Do not take MYRBETRIQ if you are allergic to mirabegron or any ingredients in MYRBETRIQ.
MYRBETRIQ may cause your blood pressure to increase or make your blood pressure worse if you have a history of high blood pressure. You and your doctor should check your blood pressure while you are taking MYRBETRIQ. Call your doctor if you have increased blood pressure.
MYRBETRIQ may increase your chances of not being able to empty your bladder. Tell your doctor right away if you have trouble emptying your bladder or you have a weak urine stream.
MYRBETRIQ may cause an allergic reaction with swelling of the face, lips, throat or tongue with or without difficulty breathing. Stop using MYRBETRIQ and go to the nearest hospital emergency room right away.
Tell your doctor about all the medicines you take including medications for overactive bladder or other medicines especially thioridazine (Mellaril™ and Mellaril-S™), flecainide (Tambocor®), propafenone (Rythmol®), digoxin (Lanoxin®) or solifenacin succinate (VESIcare®). MYRBETRIQ may affect the way other medicines work, and other medicines may affect how MYRBETRIQ works.
Before taking MYRBETRIQ, tell your doctor about all of your medical conditions, including if you have liver or kidney problems.
The most common side effects of MYRBETRIQ include high blood pressure, pain or swelling of thenose or throat (nasopharyngitis), urinary tract infection, and headache.
For further information, please talk to your healthcare professional and see accompanying Patient Product Information and complete Prescribing Information for MYRBETRIQ® (mirabegron extended-release tablets).
You are encouraged to report negative side effects of prescription drugs to the FDA. Visit www.fda.gov/medwatch or call 1-800-FDA-1088.
This article is not intended to be a substitute for professional medical advice, diagnosis or treatment. Always talk with your doctor before starting any diet or exercise program. This article is sponsored by Astellas. Marie is a real Myrbetriq patient. Astellas compensated Marie to share her story. This article features other participants, including a healthcare professional, who have been compensated by Astellas.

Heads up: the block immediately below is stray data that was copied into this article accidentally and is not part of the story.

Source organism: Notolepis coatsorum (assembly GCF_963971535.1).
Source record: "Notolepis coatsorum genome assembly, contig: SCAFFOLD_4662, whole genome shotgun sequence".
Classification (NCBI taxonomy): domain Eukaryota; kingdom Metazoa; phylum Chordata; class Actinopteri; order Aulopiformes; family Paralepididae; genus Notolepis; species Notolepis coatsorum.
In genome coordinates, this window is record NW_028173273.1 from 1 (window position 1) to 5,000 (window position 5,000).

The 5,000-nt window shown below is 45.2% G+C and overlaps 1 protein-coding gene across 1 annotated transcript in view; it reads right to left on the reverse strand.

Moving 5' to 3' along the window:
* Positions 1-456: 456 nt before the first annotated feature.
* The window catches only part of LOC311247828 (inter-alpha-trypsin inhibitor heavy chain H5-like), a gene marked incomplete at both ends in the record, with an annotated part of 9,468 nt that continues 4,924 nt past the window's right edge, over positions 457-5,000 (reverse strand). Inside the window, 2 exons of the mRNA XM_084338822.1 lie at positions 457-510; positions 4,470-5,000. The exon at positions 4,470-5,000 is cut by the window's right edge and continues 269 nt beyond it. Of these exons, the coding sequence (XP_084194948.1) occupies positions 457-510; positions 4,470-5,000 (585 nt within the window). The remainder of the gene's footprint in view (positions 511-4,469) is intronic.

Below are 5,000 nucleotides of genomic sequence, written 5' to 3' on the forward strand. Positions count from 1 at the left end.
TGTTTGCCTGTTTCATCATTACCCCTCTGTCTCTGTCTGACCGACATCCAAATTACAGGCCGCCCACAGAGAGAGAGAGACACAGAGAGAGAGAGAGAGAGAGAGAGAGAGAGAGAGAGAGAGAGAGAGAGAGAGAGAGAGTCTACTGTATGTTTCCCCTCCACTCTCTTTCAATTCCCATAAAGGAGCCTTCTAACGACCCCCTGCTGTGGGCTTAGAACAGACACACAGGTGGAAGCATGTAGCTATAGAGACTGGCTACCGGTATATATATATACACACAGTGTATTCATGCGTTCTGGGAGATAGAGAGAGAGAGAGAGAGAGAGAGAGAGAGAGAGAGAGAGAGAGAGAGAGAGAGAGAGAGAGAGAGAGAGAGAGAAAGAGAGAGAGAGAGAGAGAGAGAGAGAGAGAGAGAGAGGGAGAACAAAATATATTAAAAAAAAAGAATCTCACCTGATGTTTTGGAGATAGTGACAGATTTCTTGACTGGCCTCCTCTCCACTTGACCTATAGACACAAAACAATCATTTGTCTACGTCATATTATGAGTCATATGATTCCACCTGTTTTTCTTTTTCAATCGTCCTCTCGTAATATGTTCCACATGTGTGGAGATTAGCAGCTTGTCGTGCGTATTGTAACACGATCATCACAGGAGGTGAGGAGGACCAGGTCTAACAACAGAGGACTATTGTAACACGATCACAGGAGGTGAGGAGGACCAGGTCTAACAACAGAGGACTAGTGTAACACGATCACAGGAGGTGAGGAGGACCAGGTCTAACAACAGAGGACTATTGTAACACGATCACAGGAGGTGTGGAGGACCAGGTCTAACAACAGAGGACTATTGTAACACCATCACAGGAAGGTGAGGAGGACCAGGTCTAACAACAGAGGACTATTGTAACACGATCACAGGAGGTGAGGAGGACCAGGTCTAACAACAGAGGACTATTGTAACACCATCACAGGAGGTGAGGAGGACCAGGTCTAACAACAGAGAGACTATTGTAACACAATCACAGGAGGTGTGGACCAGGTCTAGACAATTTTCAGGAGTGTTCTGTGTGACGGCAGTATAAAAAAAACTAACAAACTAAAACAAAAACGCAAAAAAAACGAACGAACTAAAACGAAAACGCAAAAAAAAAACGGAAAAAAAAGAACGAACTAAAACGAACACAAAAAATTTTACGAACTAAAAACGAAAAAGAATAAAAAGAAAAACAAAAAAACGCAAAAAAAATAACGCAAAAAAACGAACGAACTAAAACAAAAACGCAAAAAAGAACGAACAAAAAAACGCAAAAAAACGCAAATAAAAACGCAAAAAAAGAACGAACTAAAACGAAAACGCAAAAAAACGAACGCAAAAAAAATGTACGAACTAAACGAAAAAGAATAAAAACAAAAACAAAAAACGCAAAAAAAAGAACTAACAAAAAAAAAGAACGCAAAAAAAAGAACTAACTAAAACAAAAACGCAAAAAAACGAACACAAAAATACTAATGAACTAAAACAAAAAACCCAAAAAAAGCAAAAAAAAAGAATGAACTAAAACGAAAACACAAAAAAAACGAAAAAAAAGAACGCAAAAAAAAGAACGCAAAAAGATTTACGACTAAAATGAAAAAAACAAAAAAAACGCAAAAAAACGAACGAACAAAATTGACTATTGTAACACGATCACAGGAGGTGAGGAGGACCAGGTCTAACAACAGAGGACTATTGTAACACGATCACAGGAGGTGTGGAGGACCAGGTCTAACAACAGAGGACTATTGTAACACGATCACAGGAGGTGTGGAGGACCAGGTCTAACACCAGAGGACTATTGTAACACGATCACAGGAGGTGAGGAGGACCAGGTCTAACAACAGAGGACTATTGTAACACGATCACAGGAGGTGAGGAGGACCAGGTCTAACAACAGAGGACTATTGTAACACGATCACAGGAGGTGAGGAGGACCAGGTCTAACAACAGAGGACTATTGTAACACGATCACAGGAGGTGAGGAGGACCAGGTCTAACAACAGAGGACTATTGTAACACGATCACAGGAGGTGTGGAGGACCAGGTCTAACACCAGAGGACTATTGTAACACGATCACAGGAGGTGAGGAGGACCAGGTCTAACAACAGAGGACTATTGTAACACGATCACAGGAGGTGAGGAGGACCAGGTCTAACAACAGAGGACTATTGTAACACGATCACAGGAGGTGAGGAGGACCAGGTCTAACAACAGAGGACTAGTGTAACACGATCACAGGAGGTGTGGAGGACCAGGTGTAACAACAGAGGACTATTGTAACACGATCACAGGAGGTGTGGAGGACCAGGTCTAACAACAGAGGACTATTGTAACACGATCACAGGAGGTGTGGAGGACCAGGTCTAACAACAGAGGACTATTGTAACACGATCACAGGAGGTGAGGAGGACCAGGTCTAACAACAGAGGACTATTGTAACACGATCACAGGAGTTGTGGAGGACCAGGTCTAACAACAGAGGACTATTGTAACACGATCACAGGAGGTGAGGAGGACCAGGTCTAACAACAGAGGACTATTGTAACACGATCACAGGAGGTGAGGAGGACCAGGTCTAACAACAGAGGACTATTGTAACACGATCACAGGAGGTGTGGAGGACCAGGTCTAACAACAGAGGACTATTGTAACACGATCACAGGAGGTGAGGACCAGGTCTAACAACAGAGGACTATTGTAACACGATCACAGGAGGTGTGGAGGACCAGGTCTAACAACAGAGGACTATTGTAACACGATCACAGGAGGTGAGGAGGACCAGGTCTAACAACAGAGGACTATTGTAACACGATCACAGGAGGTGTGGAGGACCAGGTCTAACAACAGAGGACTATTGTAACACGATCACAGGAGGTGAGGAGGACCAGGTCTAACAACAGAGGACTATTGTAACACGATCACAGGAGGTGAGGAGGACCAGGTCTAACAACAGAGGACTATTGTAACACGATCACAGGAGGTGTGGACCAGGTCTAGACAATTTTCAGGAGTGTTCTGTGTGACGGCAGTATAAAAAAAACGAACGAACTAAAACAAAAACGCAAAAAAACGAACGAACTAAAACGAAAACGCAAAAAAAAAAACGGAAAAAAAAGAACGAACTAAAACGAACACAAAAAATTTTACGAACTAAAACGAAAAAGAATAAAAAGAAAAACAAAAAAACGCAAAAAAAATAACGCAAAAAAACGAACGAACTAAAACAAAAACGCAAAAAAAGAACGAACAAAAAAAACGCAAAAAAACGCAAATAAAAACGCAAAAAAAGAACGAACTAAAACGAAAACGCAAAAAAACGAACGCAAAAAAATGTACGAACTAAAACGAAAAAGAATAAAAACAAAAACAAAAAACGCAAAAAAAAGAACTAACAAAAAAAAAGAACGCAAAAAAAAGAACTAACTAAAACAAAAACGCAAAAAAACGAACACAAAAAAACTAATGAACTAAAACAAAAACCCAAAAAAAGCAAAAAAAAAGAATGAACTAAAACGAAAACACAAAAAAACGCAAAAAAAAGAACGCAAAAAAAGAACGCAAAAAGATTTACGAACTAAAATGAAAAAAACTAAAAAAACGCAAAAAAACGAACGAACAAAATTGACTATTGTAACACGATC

Myrbetriq® is a registered trademark of Astellas Pharma Inc. All other trademarks or registered trademarks are the property of their respective owners.
© 2021 Astellas Pharma US, Inc. All rights reserved.
 CDC. Key Things to Know About COVID-19 Vaccines (08-19-2021). https://www.cdc.gov/coronavirus/2019-ncov/vaccines/keythingstoknow.html. Accessed 08-26-2021.
 The Associated Press-NORC Center for Public Affairs Research. The June 2021 AP-NORC Center Poll (06-18-2021). https://apnorc.org/wp-content/uploads/2021/06/COVID-June-topline.pdf. Accessed 08-02-2021.
 Coyne KS, Sexton CC, Vats V, Thompson C, Kopp ZS, Milsom I. National community prevalence of overactive bladder in the United States stratified by sex and age. Urology 2011;77(5):1081-7.
 MacDiarmid SA. Maximizing the treatment of overactive bladder in the elderly. Rev Urol 2008;10(1):6-13.
 Gormley EA, Lightner DJ, Burgio KL, et al. Diagnosis and treatment of overactive bladder (non-neurogenic) in adults: AUA/SUFU guideline. American Urological Association Education and Research, Inc. 2019.
 Reynolds WS, Fowke J, Dmochowski R. The burden of overactive bladder on U.S. public health. Curr Bladder Dysfunct Rep 2016;11(1):8-13.
 Wyman JF, Burgio KL, Newman DK. Practical aspects of lifestyle modifications and behavioural interventions in the treatment of overactive bladder and urgency urinary incontinence. Int J Clin Pract 2009;63(8):1177-91.
 Interstitial Cystitis Network. 2012 ICN Food List for Interstitial Cystitis, Bladder Pain Syndrome, Overactive Bladder (2012). http://icnetwork.com/downloads/2012icnfoodlist.pdf. Accessed 04-21-2021.
 National Institutes of Health. What I Need to Know About Bladder Control for Women. NIH Publication No. 07-4195. Bethesda, MD: National Kidney and Urologic Diseases Information Clearinghouse, 2007.
 Myrbetriq [package insert]. Northbrook, IL; Astellas Pharma U.S., Inc.